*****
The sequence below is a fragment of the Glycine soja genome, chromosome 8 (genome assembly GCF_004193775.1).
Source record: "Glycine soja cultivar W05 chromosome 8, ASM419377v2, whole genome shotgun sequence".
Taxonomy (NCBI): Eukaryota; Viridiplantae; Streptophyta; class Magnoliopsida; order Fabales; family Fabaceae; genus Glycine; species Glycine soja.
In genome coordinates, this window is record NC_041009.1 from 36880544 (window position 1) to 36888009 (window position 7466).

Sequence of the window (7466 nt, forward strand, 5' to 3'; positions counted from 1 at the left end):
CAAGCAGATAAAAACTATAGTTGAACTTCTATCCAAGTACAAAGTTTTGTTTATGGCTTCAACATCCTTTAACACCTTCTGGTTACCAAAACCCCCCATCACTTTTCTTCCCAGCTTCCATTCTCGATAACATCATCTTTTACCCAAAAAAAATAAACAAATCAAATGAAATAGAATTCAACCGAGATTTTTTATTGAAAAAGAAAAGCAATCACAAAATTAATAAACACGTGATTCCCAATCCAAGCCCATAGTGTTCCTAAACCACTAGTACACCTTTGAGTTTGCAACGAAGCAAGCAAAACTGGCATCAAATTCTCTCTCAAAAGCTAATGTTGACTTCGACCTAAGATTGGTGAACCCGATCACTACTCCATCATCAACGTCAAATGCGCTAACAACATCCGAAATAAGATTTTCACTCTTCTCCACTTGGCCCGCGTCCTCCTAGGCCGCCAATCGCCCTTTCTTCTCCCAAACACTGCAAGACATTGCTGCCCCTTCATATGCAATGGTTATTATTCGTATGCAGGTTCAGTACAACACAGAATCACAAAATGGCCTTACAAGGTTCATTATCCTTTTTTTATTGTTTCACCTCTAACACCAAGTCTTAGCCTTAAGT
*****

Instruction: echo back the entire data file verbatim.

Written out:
The sequence below is a fragment of the Glycine soja genome, chromosome 8 (genome assembly GCF_004193775.1).
Source record: "Glycine soja cultivar W05 chromosome 8, ASM419377v2, whole genome shotgun sequence".
Taxonomy (NCBI): Eukaryota; Viridiplantae; Streptophyta; class Magnoliopsida; order Fabales; family Fabaceae; genus Glycine; species Glycine soja.
In genome coordinates, this window is record NC_041009.1 from 36880544 (window position 1) to 36888009 (window position 7466).

Sequence of the window (7466 nt, forward strand, 5' to 3'; positions counted from 1 at the left end):
CAAGCAGATAAAAACTATAGTTGAACTTCTATCCAAGTACAAAGTTTTGTTTATGGCTTCAACATCCTTTAACACCTTCTGGTTACCAAAACCCCCCATCACTTTTCTTCCCAGCTTCCATTCTCGATAACATCATCTTTTACCCAAAAAAAATAAACAAATCAAATGAAATAGAATTCAACCGAGATTTTTTATTGAAAAAGAAAAGCAATCACAAAATTAATAAACACGTGATTCCCAATCCAAGCCCATAGTGTTCCTAAACCACTAGTACACCTTTGAGTTTGCAACGAAGCAAGCAAAACTGGCATCAAATTCTCTCTCAAAAGCTAATGTTGACTTCGACCTAAGATTGGTGAACCCGATCACTACTCCATCATCAACGTCAAATGCGCTAACAACATCCGAAATAAGATTTTCACTCTTCTCCACTTGGCCCGCGTCCTCCTAGGCCGCCAATCGCCCTTTCTTCTCCCAAACACTGCAAGACATTGCTGCCCCTTCATATGCAATGGTTATTATTCGTATGCAGGTTCAGTACAACACAGAATCACAAAATGGCCTTACAAGGTTCATTATCCTTTTTTTATTGTTTCACCTCTAACACCAAGTCTTAGCCTTAAGT